July 16, 2008

Wednesday MySpace Comments


Welcome to the middle of our work week and another day in my life as a long term survivor of HIV and AIDS.

I hope you are having a great day and enjoying your life. It was another typical day for me. As you know if you read my blog often, my doctor has ordered me on bed rest at home after having a mini-stroke a couple of weeks ago. So I haven't been going out a whole lot except for doctor appointments and necessary medical testing. The upside to that is getting to spend a ton of time with my four legged children. There's nothing better than unconditional love.

I was watching CNBC and the New York Stock Exchange for most of the day and it ended up being very positive news for a change. the financial sector soared the most in its 19-year history after Wells Fargo reported better-than-expected earnings, sparking a rally that was compounded by short-covering. As a result, the stock market posted a large 2.5% gain, as a steep drop in crude prices helped overshadow a disappointingly high inflation reading. Wells Fargo reported second quarter earnings of $0.53 per share, topping Wall Street's expectation by $0.03. In addition, the San Francisco-based bank raised its dividend by 10%, indicating it is in a solid financial position despite the current environment. The stock spiked 32% on the news. This, along with better-than-expected earnings from Charles Schwab, Northern Trust and Marshall & Ilsley sent the financial sector soaring to a 12.3% gain which is the largest advance since it was created in 1989. It was a solid session outside of financials as well, with eight of the ten economic sectors posting an advance, aided by the second straight day of tumbling oil prices, bargain hunting and short-covering. With regard to crude oil, prices fell 3.1% after a government report showed an unexpected crude and gasoline inventory build, sparking a rally in energy-price sensitive areas. So while I don't know if this trend will continue at least today's gains let investors get a momentary breath of relief from their losses.

Now I know like investors, the rest of us are having our budgets complicated with higher energy, fuel and grocery costs. But the biggest mistake you can make it withdrawing funds from your 401K plan if you still have one. Now this news is important for everyone not just people with HIV and AIDS or those on disability. Americans are raiding their already fragile retirement piggy banks to weather financial hardships such as unemployment, medical emergencies and buying a home. They're doing it even though borrowing a modest $5,000 can dramatically erode savings over time, according to a study released Wednesday by the Center for American Progress. The study found workers in 2004 had $31 billion in outstanding 401(k) loans, a fivefold increase from $6 billion in 1989. Between 1998 and 2004, an average of 12 percent of families with 401(k) plans borrowed from them. As economic conditions grow bleaker, the number of people dipping into retirement money will only rise. A $5,000 loan, for example, could cut retirement savings by 22 percent even if the loan is repaid without penalty, according to the study. That's assuming the person has a $40,000 salary and is five years into a 35-year career. One reason people are increasingly using 401(k) plans as a crutch is because they're so easy to access compared to pensions and individual retirement accounts, or IRAs. Typically, borrowers can repay loans within five years without penalty. Loans for first-time homes must be repaid within 15 years to avoid penalties.That doesn't mean people are raiding savings to go on shopping sprees. Middle-class families in particular are turning to retirement money to get through financial crises such as unemployment and medical emergencies. People can typically borrow $50,000 or half the vested balance of their 401(k) accounts with extremely favorable interest rates. Failing to repay loans on time typically incurs a 10 percent excise tax and borrowers must also pay income tax. Dipping into retirement money wouldn't be a problem if other sources of retirement income such as Social Security and pensions weren't drying up. More people today are counting on 401(k) accounts to be their primary income source in retirement. So if you can avoid touching your 401K plan, it is best for your future.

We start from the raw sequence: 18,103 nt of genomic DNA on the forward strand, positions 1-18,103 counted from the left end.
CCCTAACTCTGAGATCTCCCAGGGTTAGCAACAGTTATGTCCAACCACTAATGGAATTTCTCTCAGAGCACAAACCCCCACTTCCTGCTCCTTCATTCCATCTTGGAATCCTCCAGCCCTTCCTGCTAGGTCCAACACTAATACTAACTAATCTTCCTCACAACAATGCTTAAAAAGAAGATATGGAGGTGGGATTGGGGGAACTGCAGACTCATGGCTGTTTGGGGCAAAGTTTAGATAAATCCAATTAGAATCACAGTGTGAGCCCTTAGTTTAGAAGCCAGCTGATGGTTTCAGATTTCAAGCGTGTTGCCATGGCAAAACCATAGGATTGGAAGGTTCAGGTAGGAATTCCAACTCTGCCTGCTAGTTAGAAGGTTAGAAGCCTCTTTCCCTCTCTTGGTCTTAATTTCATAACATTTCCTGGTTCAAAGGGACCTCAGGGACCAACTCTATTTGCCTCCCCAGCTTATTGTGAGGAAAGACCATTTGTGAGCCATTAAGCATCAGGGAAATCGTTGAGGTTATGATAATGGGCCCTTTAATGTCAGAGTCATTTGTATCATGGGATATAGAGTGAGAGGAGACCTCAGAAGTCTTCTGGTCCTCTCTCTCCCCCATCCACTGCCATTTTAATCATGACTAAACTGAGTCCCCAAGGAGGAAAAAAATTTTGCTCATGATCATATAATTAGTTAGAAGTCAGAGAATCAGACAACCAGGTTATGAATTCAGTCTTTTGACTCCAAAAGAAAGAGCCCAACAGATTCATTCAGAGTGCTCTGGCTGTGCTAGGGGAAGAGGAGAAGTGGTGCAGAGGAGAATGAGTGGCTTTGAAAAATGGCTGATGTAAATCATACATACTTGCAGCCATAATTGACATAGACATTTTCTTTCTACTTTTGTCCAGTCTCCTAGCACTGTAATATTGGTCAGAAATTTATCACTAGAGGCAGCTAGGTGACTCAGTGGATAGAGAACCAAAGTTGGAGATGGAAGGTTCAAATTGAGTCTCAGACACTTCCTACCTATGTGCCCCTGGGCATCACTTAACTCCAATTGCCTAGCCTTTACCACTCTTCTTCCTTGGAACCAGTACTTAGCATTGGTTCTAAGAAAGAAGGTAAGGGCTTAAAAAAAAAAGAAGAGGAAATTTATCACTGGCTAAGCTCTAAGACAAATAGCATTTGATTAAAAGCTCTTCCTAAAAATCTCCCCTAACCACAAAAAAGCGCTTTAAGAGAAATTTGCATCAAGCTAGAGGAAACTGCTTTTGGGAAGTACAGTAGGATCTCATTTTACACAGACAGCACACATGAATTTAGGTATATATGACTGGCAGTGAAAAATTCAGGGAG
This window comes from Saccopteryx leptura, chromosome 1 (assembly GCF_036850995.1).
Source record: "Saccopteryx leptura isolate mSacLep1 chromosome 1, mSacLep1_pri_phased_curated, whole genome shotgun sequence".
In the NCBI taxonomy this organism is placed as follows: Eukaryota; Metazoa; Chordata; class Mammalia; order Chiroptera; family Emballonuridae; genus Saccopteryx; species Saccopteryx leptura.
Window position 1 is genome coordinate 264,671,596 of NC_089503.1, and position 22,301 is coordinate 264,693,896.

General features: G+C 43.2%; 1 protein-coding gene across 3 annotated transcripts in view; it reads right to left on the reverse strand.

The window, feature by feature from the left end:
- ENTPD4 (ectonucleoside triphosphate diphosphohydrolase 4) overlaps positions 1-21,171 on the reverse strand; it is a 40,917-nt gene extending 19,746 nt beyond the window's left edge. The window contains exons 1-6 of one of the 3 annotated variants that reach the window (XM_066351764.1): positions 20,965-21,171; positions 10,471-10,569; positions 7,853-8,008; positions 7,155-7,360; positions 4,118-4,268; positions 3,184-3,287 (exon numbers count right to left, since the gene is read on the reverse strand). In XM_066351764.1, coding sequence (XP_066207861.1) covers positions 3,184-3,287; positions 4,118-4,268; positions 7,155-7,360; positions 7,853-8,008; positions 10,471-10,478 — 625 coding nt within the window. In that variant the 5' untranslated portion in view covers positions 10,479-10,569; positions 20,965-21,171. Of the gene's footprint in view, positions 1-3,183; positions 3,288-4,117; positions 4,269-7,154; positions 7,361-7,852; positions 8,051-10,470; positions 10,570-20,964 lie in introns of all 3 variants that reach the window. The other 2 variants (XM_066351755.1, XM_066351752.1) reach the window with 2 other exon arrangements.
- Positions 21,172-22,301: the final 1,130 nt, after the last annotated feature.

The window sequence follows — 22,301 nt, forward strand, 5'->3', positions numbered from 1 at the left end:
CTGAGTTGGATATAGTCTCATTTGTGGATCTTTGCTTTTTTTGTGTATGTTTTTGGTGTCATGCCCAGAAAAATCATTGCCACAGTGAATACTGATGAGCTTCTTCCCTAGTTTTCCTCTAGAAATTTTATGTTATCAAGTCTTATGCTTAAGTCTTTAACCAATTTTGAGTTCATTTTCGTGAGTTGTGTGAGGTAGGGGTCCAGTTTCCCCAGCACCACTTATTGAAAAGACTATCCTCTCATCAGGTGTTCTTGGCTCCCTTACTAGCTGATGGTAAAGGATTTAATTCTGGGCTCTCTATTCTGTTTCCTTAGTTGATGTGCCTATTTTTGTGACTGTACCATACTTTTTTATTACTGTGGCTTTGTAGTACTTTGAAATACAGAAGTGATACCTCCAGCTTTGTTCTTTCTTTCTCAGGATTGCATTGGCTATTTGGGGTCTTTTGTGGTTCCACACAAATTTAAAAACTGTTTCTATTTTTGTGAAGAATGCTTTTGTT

The other big news today was the overturning of the presidential veto on the propsed Medicare Act changes. Congress has rejected President Bush's veto of a bill protecting doctors from Medicare rate cut. President Bush vetoed the bill earlier Tuesday. He says he supports rescinding the pay cut but objects to financing the plan largely by reducing spending on private health plans serving the elderly and disabled. First the House voted to override the veto, 383-41. Later, the Senate voted 70-26 to override. It takes a two-thirds majority of both houses of Congress to override a presidential veto. So let's keep our fingers crossed that dangerous changes to Medicare payment are not allowed to harm American men, women and children.

Well not much else happened today in my world. What about for you? I hope you're living your life to the fullest.

Wishing you health, hope and happiness.

big bear hug,

Daddy Dab